• Send you weekly tips for lowering stress
  • Share information about health-related events and resources around campus

To sign up, text “@STRESS” to 73940. You can join at any point in the semester!

You can also check out our stress management workshops and other programs.

Community is invited to join WSU’s Culture of Respect

On February 27th, WSU Pullman is inviting the community to participate in the kickoff event for the Culture of Respect, a campus-wide initiative. The Culture of Respect is a two-year commitment where a team of faculty, staff, students, and community partners from across Pullman will evaluate and enhance our efforts to prevent sex- and gender-based violence on our campus.

Everyone is welcome to come and get involved. Opportunities for you to participate and learn more include:

  • Join our campus team (5 hours per month commitment)
  • Request a Culture of Respect Overview for your department or RSO
  • Attend the kickoff event on February 27th at 11:30am in Lighty 405
  • Share this information with colleagues and friends

Since 2011, WSU has grown tremendously in the prevention of sex- and gender-based violence and the Culture of Respect will continue to build on this strong foundation. At this first meeting, we will be forming the campus team and providing more information about what the initiative involves.

Over the course of the spring term, the CORE Evaluation will be completed to assess our current work and working groups will be established to address the areas our campus can continue to grow in.

The areas we will focus on include:

  • Survivor support
  • Clear policies on misconduct, investigations, adjudications, and sanctions
  • Multitiered education for the entire campus
  • Public disclosure of statistics
  • Schoolwide mobilization with student groups and leaders
  • Ongoing self-assessment

We will be sharing our goals and progress throughout this process, which began in January 2019 when WSU Pullman joined the third cohort of NASPA’s Culture of Respect Collective. The third cohort includes WSU and 37 other higher education institutions in the United States and internationally.

The next meeting will be held March 22nd at 1pm in Lighty 405. If you are interested in getting involved, please contact Tara Johnson, Health Promotion Specialist, at tara.l.johnson@wsu.edu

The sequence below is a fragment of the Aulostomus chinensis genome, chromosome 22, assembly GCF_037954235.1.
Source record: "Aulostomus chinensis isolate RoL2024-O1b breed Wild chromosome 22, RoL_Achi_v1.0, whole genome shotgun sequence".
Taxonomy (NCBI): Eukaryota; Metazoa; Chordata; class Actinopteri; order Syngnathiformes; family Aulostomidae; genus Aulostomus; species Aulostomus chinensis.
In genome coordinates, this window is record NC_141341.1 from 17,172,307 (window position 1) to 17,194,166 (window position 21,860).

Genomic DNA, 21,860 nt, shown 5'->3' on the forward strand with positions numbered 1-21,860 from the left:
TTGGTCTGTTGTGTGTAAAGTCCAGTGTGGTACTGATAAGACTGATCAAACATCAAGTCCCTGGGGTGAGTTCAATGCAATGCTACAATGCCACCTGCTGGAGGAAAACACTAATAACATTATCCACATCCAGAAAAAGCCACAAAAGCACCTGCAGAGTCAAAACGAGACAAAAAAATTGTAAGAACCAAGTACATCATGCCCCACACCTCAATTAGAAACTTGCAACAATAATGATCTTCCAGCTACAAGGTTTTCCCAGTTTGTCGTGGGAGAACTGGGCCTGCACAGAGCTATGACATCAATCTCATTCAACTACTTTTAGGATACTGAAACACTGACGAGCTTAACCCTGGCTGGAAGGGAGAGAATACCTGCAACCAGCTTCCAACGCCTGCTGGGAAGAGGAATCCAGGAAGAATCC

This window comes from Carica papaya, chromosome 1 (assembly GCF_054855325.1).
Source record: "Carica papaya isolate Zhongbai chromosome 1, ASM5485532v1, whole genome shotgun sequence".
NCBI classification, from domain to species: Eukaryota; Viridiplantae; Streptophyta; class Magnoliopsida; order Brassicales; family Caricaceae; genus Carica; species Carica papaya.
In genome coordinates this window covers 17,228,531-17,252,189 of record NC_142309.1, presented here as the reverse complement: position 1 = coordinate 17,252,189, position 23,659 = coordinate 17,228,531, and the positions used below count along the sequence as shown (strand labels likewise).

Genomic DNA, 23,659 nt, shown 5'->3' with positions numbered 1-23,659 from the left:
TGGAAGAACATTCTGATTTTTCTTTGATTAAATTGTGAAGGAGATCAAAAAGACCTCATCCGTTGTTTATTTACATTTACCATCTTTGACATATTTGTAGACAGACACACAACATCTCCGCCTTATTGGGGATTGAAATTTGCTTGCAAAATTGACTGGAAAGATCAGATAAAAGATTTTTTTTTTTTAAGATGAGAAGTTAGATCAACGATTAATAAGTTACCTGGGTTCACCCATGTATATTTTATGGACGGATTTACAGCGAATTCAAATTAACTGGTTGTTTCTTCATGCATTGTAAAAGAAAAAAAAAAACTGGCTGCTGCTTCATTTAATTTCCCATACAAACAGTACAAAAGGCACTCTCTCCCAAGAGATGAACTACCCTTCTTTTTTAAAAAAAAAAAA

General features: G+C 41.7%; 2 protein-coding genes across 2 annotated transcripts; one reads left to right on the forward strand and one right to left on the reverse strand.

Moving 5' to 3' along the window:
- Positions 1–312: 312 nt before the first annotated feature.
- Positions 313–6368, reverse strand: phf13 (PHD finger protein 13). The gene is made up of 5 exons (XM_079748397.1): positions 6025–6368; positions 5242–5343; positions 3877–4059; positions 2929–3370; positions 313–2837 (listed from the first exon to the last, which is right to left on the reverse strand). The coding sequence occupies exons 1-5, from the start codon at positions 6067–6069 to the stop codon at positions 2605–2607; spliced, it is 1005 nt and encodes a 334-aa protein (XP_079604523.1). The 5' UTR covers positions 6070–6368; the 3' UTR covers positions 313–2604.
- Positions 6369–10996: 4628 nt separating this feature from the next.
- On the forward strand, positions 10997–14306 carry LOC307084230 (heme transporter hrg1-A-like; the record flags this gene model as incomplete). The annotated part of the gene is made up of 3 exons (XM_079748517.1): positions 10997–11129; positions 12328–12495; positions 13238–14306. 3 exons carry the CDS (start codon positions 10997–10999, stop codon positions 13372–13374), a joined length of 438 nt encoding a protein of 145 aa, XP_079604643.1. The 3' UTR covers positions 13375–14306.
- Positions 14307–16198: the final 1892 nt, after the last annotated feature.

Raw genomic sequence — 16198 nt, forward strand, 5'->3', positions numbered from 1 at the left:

Information Regarding Bacterial Meningitis

Medical professionals from Washington State University’s Cougar Health Services have received inquiries regarding a case of bacterial meningitis on the WSU Pullman campus. There are many causes of bacterial meningitis, and although they are all serious, they are not all equally contagious. Please know that WSU does NOT have meningococcal meningitis on campus, which is the most dangerous form of meningitis for college students.

Cougar Health Services has been in contact with local health experts and the Whitman County Department of Health and have determined that there are no additional recommended preventive measures related to meningitis for campus members or close contacts of an ill student at this time. WSU campus members are not currently at increased risk for contracting meningitis.

As always, anyone with symptoms of illness or questions about their personal health should contact their healthcare provider for advice. Pullman students can contact Cougar Health Services at 509-335-3575 or schedule an appointment at https://cougarhealth.wsu.edu/appointments/

For more information about bacterial meningitis: https://www.cdc.gov/meningitis/index.html

While meningococcal meningitis is not currently present on the WSU Pullman campus, the Centers for Disease Control and Prevention do recommend that all adolescents receive a meningococcal immunization. Many WSU students have already received this vaccine. For more information: https://www.cdc.gov/meningococcal/vaccine-info.html

Get involved in student health

Get involved in student health
Get involved in student health

Want to advocate for student health concerns, influence decisions around health services and initiatives, and gain valuable working knowledge of management and leadership? Then join our Student Health Advisory Committee (SHAC)!

SHAC works to improve Health & Wellness Services and Counseling and Psychological Services by acting as an advisory group to the executive director and serving as a liaison among students, student government, and administrators.

SHAC will review programs and services, recommend new programs, and advise on financial matters. Students on SHAC also work closely with our staff to provide insightful feedback on services and initiates related to mental, physical, and emotional health.

By joining SHAC you’ll:

  • Have opportunities to network with professionals in the health industry
  • Bolster your resume with real experience in health care
  • Gain essential communication and leadership skills

We’re looking for exceptional student leaders to get involved in SHAC. If you’re interested, contact Rachel Oliver.